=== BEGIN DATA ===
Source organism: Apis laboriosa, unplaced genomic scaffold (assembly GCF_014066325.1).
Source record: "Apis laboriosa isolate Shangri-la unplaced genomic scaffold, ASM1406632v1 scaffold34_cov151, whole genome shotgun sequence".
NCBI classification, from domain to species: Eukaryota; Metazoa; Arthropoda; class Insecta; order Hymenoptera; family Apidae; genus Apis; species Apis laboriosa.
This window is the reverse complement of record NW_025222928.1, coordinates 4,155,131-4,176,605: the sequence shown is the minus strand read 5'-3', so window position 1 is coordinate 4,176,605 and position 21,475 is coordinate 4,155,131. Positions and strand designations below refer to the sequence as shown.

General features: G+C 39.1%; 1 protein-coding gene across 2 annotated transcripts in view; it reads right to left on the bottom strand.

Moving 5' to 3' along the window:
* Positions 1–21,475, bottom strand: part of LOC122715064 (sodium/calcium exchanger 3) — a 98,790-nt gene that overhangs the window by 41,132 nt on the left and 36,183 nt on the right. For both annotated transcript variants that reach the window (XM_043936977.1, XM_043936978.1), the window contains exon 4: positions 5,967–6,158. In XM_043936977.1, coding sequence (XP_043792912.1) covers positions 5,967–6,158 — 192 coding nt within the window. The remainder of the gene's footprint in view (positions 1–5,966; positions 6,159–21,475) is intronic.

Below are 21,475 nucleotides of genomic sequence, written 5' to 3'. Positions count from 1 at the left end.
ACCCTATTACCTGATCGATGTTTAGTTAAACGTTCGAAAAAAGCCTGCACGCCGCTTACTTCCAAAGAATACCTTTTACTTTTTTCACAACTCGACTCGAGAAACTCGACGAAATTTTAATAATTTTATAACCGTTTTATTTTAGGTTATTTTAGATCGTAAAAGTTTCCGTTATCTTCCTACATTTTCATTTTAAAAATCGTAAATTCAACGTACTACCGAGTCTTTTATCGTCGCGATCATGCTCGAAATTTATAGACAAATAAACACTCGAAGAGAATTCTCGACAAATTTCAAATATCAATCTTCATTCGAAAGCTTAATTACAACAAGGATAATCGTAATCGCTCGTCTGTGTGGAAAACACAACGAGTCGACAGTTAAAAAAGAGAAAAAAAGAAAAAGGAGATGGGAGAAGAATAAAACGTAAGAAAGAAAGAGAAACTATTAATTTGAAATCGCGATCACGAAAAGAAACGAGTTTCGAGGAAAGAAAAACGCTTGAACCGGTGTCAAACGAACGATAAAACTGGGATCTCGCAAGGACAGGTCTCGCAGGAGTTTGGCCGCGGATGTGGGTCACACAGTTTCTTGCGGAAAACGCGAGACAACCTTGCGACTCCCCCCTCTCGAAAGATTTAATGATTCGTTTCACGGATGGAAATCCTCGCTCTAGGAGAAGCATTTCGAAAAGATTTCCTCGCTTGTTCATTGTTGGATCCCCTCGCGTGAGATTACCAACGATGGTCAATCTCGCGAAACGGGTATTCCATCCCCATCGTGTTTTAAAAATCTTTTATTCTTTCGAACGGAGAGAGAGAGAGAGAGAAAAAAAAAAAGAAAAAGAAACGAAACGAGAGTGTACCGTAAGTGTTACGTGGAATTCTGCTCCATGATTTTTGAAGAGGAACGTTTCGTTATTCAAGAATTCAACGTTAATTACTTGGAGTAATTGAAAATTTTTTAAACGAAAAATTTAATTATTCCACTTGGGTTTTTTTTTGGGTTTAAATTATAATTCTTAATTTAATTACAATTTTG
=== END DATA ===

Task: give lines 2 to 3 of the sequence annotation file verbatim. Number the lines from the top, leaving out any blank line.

Source record: "Apis laboriosa isolate Shangri-la unplaced genomic scaffold, ASM1406632v1 scaffold34_cov151, whole genome shotgun sequence".
NCBI classification, from domain to species: Eukaryota; Metazoa; Arthropoda; class Insecta; order Hymenoptera; family Apidae; genus Apis; species Apis laboriosa.